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The Next Generation of CYBERFORCE Remains Affordable

The Next Generation of CYBERFORCE Remains Affordable

Posted on August 20, 2013 by Jamie Parreno

Comics Legend Marc Silvestri Builds on Crowd-Funded Support of Fans

Cybernetic freedom fighters defend civilization from evil corporations and their takeover of the world in CYBERFORCE. Written and created by Marc Silvestri (THE DARKNESS, Uncanny X-Men), with art by Marco Turini, colors by Andy Troy (Astonishing X-Men), and finishes by digital wizard Stjepan Sejic (RAVINE, THE DARKNESS: THE DEATH OF JACKIE ESTACADO), CYBERFORCE #6 marks a landmark issue for the series and the beginning of a new story arc. CYBERFORCE launched with a record-setting promotion that gave readers the first five issues for free, making issue 6 the first issue in the series to cost anything, offered at the affordable price of $2.99.

Thanks to the crowdfunding site Kickstarter, TOP COW PRODUCTIONS, INC., and their loyal and amazing fans were able to raise enough money to resurrect the CYBERFORCE franchise. As a result, the first five issues of CYBERFORCE were sent to retailers all across the world to give away for free. Nothing like this had been done in comic book history, and as a result, fans have clamored for more. Issue 6, due in September, brings an end to the free promotion, but Silvestri trusts that the first five issues and the strength of this new story are enough incentive for readers to keep going.

In CYBERFORCE, corporations control everything, and a young woman named Velocity must escape her mother and sister’s grasp in order to search for a very important man named Stryker. With the big companies on top, normal people are forced to live in what’s left of the cities. These people are protected by CYBERFORCE, a group of former soldiers who have banded together to fight for the weak, hunted, and oppressed. After the conclusion of their first story arc, issue 6 introduces readers to a new purpose and mission for the CYBERFORCE crew. Revenge has been achieved, so survival is now top priority as a more dangerous and uncontrollable threat has been activated.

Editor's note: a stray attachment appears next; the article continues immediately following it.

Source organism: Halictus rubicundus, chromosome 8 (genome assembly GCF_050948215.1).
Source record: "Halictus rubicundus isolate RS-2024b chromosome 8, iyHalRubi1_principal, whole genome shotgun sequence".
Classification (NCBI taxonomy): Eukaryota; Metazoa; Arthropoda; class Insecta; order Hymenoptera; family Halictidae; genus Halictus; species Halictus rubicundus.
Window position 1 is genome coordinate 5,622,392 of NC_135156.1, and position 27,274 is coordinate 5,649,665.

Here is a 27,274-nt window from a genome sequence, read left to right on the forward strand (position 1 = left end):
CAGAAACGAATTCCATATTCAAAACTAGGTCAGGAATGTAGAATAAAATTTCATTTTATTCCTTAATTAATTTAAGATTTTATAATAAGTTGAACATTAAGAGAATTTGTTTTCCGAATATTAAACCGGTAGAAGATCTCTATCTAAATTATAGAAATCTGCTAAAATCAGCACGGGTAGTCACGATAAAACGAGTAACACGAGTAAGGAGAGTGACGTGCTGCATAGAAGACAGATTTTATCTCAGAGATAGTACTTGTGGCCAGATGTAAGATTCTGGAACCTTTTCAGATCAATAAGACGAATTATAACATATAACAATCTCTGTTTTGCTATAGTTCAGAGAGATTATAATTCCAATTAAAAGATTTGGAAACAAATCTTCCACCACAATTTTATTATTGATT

"The lines between good and evil, and fact and fiction continue to blur as CYBERFORCE falls farther down the technological rabbit hole,” Silvestri explains. “Artist Marco Turini brings our worst nightmares to life as we learn that Cyber Data may in fact be the least of our problems."

PRAISE FOR CYBERFORCE

"Marc Silvestri and Matt Hawkins have a built an interesting world here."
-IGN

"The writing and artwork are solid and the world presented promises intrigue as well as sweet robot/cyborg fights."
-Destroy The Cyborg

“Cyberforce is a series I normally wouldn’t have read, but found the writing to be excellent, gradually getting better with each issue. It’s now been added to my pull list.”
-Nerd Nation Radio

Comic Book Resources has given the series praise and recently posted the entire fifth issue of CYBERFORCE on their site for fans to enjoy.

CYBERFORCE issues 1-5 can be read at the Top Cow website, or picked up for free at any local comic shop.

CYBERFORCE #6 will be released in comic shops on September 18 (Diamond Code MAY130409) and will be available digitally on the Image Comics website as well as ComiXology.
 

Comments

keese88 — 3/8/17 @ 12:47am

The common rail system prototype was developed in the late 1960s by Robert Huber of Switzerland and the technology further developed by Dr. Marco Ganser at the Swiss Federal Institute of Technology in Zurich, later of Ganser-Hydromag AG (est.1995) in Ober?geri.
The first successful usage in a production vehicle began in Japan by the mid-1990s. Dr. Shohei Itoh and Masahiko Miyaki of the Denso Corporation, a Japanese automotive parts manufacturer, developed the Common Rail fuel system for heavy duty vehicles and turned it into practical use on their ECD-U2 common-rail system mounted on the Hino Rising Ranger truck and sold for general use in 1995.[3] Denso claims the first commercial high pressure common rail system in 1995.[4]
Modern common rail systems, whilst working on the same principle sensor are governed by an engine control unit (ECU) which opens each injector electronically rather than mechanically. This was extensively prototyped in the 1990s with collaboration between Magneti Marelli,Centro Ricerche Fiat and Elasis. After research and development by Fiat Group, the design was acquired by the German companyRobert Bosch GmbH for completion of development and refinement for mass-production Common Rail Nozzle . In hindsight, the sale appeared to be a tactical error for Fiat, as the new technology proved to be highly profitable. The Common Rail Injector Valve had little choice but to sell, however, as it was in a poor financial state at the time and lacked the resources to complete development on its own.[5] In 1997 they extended its use for passenger cars Common Rail Injector . The first passenger car that used the common rail system was the 1997 model Alfa Romeo 156 2.4 JTD,[6] and later on that same year Mercedes-Benz C 220 CDI.
Common Rail Shim & Gasket kit have been used in marine and locomotive applications for some time. The Cooper-Bessemer GN-8 (circa 1942) is an example of a hydraulically operated common rail diesel engine, also known as a modified common rail.

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